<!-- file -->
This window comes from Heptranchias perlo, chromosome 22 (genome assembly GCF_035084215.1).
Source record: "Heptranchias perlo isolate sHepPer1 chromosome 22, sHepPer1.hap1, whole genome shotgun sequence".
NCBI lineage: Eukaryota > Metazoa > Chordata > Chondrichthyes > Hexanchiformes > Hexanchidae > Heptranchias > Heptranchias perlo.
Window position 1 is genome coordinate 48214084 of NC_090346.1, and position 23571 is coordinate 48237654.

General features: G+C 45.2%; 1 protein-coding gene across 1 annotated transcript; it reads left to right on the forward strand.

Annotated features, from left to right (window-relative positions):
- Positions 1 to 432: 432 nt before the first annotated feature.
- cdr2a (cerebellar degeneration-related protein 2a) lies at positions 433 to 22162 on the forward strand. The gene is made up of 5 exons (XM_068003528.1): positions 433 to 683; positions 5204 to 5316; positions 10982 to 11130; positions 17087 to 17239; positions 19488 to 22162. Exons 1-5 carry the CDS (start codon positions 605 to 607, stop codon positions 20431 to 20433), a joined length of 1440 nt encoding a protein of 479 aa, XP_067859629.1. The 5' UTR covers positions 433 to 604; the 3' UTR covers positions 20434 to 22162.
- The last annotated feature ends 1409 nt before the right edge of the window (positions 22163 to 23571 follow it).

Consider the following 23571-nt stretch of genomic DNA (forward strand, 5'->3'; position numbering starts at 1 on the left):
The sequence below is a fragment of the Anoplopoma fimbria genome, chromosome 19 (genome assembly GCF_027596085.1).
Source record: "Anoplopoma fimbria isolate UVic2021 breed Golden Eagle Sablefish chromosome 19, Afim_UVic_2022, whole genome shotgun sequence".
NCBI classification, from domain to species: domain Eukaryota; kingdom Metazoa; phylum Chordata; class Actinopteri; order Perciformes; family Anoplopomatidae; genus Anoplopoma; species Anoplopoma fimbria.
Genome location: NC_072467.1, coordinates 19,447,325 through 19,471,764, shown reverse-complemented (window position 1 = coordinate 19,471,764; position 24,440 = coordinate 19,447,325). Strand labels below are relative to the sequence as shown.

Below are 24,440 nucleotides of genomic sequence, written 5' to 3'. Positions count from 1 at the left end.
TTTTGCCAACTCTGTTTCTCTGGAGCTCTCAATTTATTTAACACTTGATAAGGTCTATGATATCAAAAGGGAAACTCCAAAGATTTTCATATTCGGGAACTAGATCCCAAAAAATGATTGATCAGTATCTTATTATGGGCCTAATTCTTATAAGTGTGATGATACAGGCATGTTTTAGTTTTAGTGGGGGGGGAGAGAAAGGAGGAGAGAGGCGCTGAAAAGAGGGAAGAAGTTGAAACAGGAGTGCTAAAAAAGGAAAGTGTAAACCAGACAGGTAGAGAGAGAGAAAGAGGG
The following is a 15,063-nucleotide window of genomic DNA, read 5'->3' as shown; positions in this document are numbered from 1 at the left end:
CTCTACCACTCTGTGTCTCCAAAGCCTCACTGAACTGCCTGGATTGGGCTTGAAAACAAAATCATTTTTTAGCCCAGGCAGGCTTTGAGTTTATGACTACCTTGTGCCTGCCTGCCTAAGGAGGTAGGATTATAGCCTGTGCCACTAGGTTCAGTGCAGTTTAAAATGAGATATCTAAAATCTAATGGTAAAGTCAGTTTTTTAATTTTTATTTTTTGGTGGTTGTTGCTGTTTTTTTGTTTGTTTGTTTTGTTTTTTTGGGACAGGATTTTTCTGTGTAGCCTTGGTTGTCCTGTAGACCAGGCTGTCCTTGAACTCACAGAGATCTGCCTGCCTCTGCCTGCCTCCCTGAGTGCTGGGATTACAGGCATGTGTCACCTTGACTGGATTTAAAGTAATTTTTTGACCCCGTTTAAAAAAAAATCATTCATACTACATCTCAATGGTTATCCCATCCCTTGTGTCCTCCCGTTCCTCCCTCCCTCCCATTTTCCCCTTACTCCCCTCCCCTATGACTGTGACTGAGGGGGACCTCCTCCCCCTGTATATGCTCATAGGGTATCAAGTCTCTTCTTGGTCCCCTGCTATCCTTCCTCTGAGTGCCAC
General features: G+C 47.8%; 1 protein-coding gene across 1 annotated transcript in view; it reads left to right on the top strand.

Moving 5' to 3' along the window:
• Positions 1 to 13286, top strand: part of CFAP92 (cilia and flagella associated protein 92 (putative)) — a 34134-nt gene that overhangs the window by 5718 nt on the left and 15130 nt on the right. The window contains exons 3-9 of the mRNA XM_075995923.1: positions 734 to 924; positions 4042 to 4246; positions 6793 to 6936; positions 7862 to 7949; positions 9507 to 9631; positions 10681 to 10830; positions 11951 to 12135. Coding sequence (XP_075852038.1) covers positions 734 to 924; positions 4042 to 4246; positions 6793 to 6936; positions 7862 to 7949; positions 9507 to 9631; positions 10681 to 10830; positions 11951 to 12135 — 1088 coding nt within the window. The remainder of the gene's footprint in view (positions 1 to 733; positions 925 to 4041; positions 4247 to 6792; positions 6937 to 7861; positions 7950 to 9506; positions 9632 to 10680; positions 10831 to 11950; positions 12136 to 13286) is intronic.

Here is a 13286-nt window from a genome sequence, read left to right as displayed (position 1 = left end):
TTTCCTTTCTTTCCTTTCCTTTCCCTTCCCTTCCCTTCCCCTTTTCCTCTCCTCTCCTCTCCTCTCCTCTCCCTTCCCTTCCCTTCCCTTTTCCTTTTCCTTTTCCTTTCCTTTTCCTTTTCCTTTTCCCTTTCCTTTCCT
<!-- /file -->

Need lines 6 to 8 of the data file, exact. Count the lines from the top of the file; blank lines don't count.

Annotated features, from left to right (window-relative positions):
- Positions 1 to 432: 432 nt before the first annotated feature.
- cdr2a (cerebellar degeneration-related protein 2a) lies at positions 433 to 22162 on the forward strand. The gene is made up of 5 exons (XM_068003528.1): positions 433 to 683; positions 5204 to 5316; positions 10982 to 11130; positions 17087 to 17239; positions 19488 to 22162. Exons 1-5 carry the CDS (start codon positions 605 to 607, stop codon positions 20431 to 20433), a joined length of 1440 nt encoding a protein of 479 aa, XP_067859629.1. The 5' UTR covers positions 433 to 604; the 3' UTR covers positions 20434 to 22162.